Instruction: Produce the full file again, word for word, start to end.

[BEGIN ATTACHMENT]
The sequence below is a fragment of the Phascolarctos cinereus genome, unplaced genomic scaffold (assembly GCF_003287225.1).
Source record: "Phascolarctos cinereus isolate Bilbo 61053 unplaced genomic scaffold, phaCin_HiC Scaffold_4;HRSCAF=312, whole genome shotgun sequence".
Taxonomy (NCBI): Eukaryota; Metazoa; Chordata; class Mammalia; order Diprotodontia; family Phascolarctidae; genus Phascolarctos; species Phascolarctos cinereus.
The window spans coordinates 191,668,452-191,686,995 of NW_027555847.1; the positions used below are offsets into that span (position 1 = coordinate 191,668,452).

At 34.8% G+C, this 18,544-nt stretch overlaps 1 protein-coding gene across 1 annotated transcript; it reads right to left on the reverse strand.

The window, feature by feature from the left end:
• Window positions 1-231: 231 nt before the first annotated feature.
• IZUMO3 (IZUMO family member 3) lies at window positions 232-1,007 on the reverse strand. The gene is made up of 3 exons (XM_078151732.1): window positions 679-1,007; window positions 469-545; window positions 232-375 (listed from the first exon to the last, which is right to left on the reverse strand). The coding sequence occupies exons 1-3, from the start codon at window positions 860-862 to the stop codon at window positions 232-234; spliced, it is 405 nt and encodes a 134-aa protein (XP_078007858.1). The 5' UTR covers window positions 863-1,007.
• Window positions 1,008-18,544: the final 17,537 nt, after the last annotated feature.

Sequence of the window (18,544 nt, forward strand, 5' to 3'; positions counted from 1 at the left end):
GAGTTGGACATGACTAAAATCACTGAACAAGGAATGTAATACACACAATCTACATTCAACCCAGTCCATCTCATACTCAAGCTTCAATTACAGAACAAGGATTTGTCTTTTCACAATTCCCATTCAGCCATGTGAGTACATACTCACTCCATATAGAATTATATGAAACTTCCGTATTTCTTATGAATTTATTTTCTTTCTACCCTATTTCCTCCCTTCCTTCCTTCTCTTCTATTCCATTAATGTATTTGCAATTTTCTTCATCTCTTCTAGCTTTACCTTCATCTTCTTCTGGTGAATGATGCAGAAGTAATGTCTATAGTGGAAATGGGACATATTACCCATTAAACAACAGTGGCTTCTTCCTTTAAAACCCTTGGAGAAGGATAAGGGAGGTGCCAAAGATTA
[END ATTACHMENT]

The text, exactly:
The sequence below is a fragment of the Phascolarctos cinereus genome, unplaced genomic scaffold (assembly GCF_003287225.1).
Source record: "Phascolarctos cinereus isolate Bilbo 61053 unplaced genomic scaffold, phaCin_HiC Scaffold_4;HRSCAF=312, whole genome shotgun sequence".
Taxonomy (NCBI): Eukaryota; Metazoa; Chordata; class Mammalia; order Diprotodontia; family Phascolarctidae; genus Phascolarctos; species Phascolarctos cinereus.
The window spans coordinates 191,668,452-191,686,995 of NW_027555847.1; the positions used below are offsets into that span (position 1 = coordinate 191,668,452).

At 34.8% G+C, this 18,544-nt stretch overlaps 1 protein-coding gene across 1 annotated transcript; it reads right to left on the reverse strand.

The window, feature by feature from the left end:
• Window positions 1-231: 231 nt before the first annotated feature.
• IZUMO3 (IZUMO family member 3) lies at window positions 232-1,007 on the reverse strand. The gene is made up of 3 exons (XM_078151732.1): window positions 679-1,007; window positions 469-545; window positions 232-375 (listed from the first exon to the last, which is right to left on the reverse strand). The coding sequence occupies exons 1-3, from the start codon at window positions 860-862 to the stop codon at window positions 232-234; spliced, it is 405 nt and encodes a 134-aa protein (XP_078007858.1). The 5' UTR covers window positions 863-1,007.
• Window positions 1,008-18,544: the final 17,537 nt, after the last annotated feature.

Sequence of the window (18,544 nt, forward strand, 5' to 3'; positions counted from 1 at the left end):
GAGTTGGACATGACTAAAATCACTGAACAAGGAATGTAATACACACAATCTACATTCAACCCAGTCCATCTCATACTCAAGCTTCAATTACAGAACAAGGATTTGTCTTTTCACAATTCCCATTCAGCCATGTGAGTACATACTCACTCCATATAGAATTATATGAAACTTCCGTATTTCTTATGAATTTATTTTCTTTCTACCCTATTTCCTCCCTTCCTTCCTTCTCTTCTATTCCATTAATGTATTTGCAATTTTCTTCATCTCTTCTAGCTTTACCTTCATCTTCTTCTGGTGAATGATGCAGAAGTAATGTCTATAGTGGAAATGGGACATATTACCCATTAAACAACAGTGGCTTCTTCCTTTAAAACCCTTGGAGAAGGATAAGGGAGGTGCCAAAGATTA